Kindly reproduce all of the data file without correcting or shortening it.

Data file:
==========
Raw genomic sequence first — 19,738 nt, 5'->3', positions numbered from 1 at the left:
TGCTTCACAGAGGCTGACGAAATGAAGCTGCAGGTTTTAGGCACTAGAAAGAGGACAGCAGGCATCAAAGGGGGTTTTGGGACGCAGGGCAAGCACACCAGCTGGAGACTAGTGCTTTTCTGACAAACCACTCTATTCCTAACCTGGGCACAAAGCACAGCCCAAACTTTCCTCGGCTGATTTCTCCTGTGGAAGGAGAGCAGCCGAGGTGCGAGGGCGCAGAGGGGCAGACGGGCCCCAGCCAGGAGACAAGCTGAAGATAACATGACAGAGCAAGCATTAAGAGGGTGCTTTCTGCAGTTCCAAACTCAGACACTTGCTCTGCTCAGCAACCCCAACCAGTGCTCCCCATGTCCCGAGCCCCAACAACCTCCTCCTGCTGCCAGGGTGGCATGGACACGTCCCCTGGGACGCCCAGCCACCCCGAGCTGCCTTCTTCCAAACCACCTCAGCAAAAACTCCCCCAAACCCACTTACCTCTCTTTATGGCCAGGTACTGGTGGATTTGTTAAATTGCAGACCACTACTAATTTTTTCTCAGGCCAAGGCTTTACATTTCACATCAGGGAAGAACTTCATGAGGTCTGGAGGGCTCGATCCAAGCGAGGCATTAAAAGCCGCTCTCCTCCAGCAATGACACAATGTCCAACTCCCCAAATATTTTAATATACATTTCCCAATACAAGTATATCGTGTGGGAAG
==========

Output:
Raw genomic sequence first — 19,738 nt, 5'->3', positions numbered from 1 at the left:
TGCTTCACAGAGGCTGACGAAATGAAGCTGCAGGTTTTAGGCACTAGAAAGAGGACAGCAGGCATCAAAGGGGGTTTTGGGACGCAGGGCAAGCACACCAGCTGGAGACTAGTGCTTTTCTGACAAACCACTCTATTCCTAACCTGGGCACAAAGCACAGCCCAAACTTTCCTCGGCTGATTTCTCCTGTGGAAGGAGAGCAGCCGAGGTGCGAGGGCGCAGAGGGGCAGACGGGCCCCAGCCAGGAGACAAGCTGAAGATAACATGACAGAGCAAGCATTAAGAGGGTGCTTTCTGCAGTTCCAAACTCAGACACTTGCTCTGCTCAGCAACCCCAACCAGTGCTCCCCATGTCCCGAGCCCCAACAACCTCCTCCTGCTGCCAGGGTGGCATGGACACGTCCCCTGGGACGCCCAGCCACCCCGAGCTGCCTTCTTCCAAACCACCTCAGCAAAAACTCCCCCAAACCCACTTACCTCTCTTTATGGCCAGGTACTGGTGGATTTGTTAAATTGCAGACCACTACTAATTTTTTCTCAGGCCAAGGCTTTACATTTCACATCAGGGAAGAACTTCATGAGGTCTGGAGGGCTCGATCCAAGCGAGGCATTAAAAGCCGCTCTCCTCCAGCAATGACACAATGTCCAACTCCCCAAATATTTTAATATACATTTCCCAATACAAGTATATCGTGTGGGAAG